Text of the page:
This research follows a major survey announced by Khan last week asking London businesses to provide more detail on how many people can actually physically go back into their workplaces with the social distancing rules in place, in order to understand what “back to work” really means in central London.

 

This work will provide a major snapshot of the position of London offices now – and where businesses expect to be in six months – to help show what more City Hall and government can do to help businesses.

 

Khan and councillor Peter John, the chair of London Councils, have also confirmed further details about long-term measures to enable a positive recovery across the city.

 

Eight ‘missions’ designed to tackle economic and social issues head-on have been agreed by London Recovery Board members following collective thinking from local authorities, health and care bodies, business groups, trade unions, the voluntary sector, academia, national government and other bodies. As part of the decision-making process, Londoners have informed the priorities and content of the missions through a mass public engagement exercise using the Talk London platform, which currently has nearly 60,000 users.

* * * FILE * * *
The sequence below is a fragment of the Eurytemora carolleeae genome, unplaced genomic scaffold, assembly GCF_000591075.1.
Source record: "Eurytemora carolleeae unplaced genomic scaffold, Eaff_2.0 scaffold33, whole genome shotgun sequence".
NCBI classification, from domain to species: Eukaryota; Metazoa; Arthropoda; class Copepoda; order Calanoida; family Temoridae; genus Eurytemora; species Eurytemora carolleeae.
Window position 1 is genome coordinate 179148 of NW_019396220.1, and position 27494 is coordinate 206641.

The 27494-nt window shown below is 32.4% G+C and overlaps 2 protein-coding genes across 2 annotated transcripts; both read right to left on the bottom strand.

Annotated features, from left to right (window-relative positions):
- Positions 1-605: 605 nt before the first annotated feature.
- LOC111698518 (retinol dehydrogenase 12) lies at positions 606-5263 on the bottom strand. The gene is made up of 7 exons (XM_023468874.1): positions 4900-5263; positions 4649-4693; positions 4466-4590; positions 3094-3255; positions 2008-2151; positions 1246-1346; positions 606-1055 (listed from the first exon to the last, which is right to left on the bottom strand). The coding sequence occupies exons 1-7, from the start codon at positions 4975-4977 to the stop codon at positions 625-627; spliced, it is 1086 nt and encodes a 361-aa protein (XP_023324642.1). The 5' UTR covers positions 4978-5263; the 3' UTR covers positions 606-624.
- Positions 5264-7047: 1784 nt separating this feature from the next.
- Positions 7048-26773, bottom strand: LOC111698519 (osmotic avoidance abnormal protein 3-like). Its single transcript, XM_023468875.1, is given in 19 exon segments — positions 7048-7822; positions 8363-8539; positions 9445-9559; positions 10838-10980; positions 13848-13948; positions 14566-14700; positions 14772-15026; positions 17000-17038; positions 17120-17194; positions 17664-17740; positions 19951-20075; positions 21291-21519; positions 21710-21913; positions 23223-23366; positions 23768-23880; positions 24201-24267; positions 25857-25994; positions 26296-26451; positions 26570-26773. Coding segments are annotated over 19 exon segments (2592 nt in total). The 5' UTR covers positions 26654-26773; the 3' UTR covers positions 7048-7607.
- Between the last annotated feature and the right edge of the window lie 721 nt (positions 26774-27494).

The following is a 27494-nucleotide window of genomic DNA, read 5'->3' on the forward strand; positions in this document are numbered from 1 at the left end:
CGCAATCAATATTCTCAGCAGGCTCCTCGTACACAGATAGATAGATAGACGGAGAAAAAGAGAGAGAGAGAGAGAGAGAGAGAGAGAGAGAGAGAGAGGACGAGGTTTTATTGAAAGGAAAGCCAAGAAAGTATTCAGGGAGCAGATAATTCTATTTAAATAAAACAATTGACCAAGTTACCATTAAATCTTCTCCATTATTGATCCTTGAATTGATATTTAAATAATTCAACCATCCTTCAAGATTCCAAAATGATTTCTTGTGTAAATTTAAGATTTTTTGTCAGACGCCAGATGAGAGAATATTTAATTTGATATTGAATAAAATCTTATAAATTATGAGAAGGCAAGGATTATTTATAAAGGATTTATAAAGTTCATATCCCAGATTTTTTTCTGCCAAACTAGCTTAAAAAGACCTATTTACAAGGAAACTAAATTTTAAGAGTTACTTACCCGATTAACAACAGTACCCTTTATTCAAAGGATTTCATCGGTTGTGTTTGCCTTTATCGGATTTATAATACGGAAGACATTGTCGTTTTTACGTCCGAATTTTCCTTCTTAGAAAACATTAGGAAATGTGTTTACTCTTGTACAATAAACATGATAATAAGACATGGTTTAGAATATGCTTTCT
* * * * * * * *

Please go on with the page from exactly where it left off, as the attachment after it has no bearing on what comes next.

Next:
“The extent to which trends and shifts that were already affecting central London have been sped up or exacerbated by Covid-19 will persist into the future are unknown”

“There is no doubt that the economic crisis caused by the Covid pandemic will be prolonged and far-reaching,” said Khan. “The rises in Covid cases in recent days is seriously concerning and we will all have to abide by social distancing rules for a long time to come.

 

He continued: “Hopefully at some point not too long from now, we will have defeated this virus and social distancing will come to an end. But the extent to which trends and shifts that were already affecting central London have been sped up or exacerbated by Covid-19, or behaviours that have come about as a result of how people have responded to the virus will persist into the future are unknown.